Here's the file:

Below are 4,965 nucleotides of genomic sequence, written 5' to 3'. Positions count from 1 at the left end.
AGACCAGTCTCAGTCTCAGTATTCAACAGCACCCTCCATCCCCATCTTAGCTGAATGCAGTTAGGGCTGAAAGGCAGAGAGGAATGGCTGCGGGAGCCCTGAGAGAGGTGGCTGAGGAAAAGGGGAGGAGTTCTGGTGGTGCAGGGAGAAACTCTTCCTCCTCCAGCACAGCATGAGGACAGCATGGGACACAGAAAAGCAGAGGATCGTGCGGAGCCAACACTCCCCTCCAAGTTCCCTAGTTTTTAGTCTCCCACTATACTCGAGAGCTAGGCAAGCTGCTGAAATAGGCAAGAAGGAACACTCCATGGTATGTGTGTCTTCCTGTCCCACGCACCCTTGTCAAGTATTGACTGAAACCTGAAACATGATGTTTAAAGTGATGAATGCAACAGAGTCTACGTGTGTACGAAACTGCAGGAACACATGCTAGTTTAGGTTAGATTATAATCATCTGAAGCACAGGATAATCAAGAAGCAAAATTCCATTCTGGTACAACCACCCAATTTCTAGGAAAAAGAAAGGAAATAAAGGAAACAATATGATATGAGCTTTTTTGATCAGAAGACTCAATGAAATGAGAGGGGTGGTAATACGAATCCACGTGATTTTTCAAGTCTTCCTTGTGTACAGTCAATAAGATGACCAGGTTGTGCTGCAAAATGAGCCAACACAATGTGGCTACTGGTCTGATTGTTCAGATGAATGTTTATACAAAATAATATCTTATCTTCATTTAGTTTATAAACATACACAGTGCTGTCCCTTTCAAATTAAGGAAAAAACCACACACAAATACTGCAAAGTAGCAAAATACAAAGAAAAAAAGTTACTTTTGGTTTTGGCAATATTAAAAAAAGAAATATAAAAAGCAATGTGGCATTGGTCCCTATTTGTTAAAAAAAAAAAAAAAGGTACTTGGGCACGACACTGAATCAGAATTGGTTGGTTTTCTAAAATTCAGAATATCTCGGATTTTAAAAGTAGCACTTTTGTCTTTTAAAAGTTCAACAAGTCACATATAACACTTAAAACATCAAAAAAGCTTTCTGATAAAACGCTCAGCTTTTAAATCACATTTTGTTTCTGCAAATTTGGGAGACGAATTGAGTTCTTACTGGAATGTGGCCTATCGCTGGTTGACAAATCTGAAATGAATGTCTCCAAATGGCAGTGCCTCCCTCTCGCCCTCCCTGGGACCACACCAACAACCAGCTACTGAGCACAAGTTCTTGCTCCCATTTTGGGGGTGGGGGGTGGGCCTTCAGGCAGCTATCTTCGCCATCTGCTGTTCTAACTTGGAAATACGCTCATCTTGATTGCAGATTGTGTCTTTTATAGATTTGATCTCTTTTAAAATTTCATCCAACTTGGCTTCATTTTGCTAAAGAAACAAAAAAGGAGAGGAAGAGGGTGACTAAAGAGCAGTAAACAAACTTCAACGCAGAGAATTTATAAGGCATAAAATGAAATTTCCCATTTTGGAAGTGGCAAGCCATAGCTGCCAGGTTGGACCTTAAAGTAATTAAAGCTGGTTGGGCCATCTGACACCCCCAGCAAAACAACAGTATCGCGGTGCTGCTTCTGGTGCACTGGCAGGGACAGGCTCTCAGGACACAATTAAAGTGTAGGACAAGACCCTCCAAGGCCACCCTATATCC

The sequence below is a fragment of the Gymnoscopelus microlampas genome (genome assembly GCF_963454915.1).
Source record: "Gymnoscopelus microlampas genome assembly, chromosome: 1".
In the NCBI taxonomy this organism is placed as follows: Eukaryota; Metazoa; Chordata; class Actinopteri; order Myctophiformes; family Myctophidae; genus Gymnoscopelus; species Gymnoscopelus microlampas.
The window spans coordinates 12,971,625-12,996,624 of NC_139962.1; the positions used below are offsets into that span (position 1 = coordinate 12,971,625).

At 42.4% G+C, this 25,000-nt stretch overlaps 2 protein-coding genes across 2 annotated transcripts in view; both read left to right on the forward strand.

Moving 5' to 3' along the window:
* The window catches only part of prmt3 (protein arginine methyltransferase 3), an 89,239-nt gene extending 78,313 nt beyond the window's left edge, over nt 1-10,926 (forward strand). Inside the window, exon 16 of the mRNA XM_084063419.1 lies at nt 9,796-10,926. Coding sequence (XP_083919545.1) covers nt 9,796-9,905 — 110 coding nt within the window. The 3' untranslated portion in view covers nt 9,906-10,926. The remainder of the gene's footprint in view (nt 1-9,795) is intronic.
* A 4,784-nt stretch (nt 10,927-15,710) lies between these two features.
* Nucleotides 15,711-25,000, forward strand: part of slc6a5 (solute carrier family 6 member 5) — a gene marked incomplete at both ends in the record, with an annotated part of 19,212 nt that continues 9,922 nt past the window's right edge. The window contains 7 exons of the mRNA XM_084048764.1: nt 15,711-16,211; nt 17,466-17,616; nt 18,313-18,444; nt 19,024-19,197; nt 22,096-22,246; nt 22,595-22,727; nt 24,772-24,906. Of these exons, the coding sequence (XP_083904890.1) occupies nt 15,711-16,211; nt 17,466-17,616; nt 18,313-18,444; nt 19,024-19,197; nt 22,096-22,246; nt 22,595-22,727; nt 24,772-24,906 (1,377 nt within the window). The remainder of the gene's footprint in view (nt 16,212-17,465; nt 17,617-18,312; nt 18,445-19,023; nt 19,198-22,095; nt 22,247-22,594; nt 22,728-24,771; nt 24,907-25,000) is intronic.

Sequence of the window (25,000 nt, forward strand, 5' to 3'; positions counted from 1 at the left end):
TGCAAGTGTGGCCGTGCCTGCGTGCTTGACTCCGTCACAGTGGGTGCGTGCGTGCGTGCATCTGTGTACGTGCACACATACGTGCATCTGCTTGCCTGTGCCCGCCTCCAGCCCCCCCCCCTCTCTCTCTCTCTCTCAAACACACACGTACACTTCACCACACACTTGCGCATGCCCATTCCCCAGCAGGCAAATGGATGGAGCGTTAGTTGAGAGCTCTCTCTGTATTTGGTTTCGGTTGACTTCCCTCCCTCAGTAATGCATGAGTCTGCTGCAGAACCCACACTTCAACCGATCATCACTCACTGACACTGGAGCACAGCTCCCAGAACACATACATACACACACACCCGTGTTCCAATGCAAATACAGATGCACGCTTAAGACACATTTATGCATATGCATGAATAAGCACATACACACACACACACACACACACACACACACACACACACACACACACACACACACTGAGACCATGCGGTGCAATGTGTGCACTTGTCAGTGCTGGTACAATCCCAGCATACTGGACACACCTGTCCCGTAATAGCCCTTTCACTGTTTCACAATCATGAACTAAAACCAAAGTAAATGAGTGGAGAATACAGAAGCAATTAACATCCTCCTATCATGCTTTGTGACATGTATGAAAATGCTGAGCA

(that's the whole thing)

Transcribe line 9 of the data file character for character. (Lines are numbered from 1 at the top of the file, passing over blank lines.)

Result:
* The window catches only part of prmt3 (protein arginine methyltransferase 3), an 89,239-nt gene extending 78,313 nt beyond the window's left edge, over nt 1-10,926 (forward strand). Inside the window, exon 16 of the mRNA XM_084063419.1 lies at nt 9,796-10,926. Coding sequence (XP_083919545.1) covers nt 9,796-9,905 — 110 coding nt within the window. The 3' untranslated portion in view covers nt 9,906-10,926. The remainder of the gene's footprint in view (nt 1-9,795) is intronic.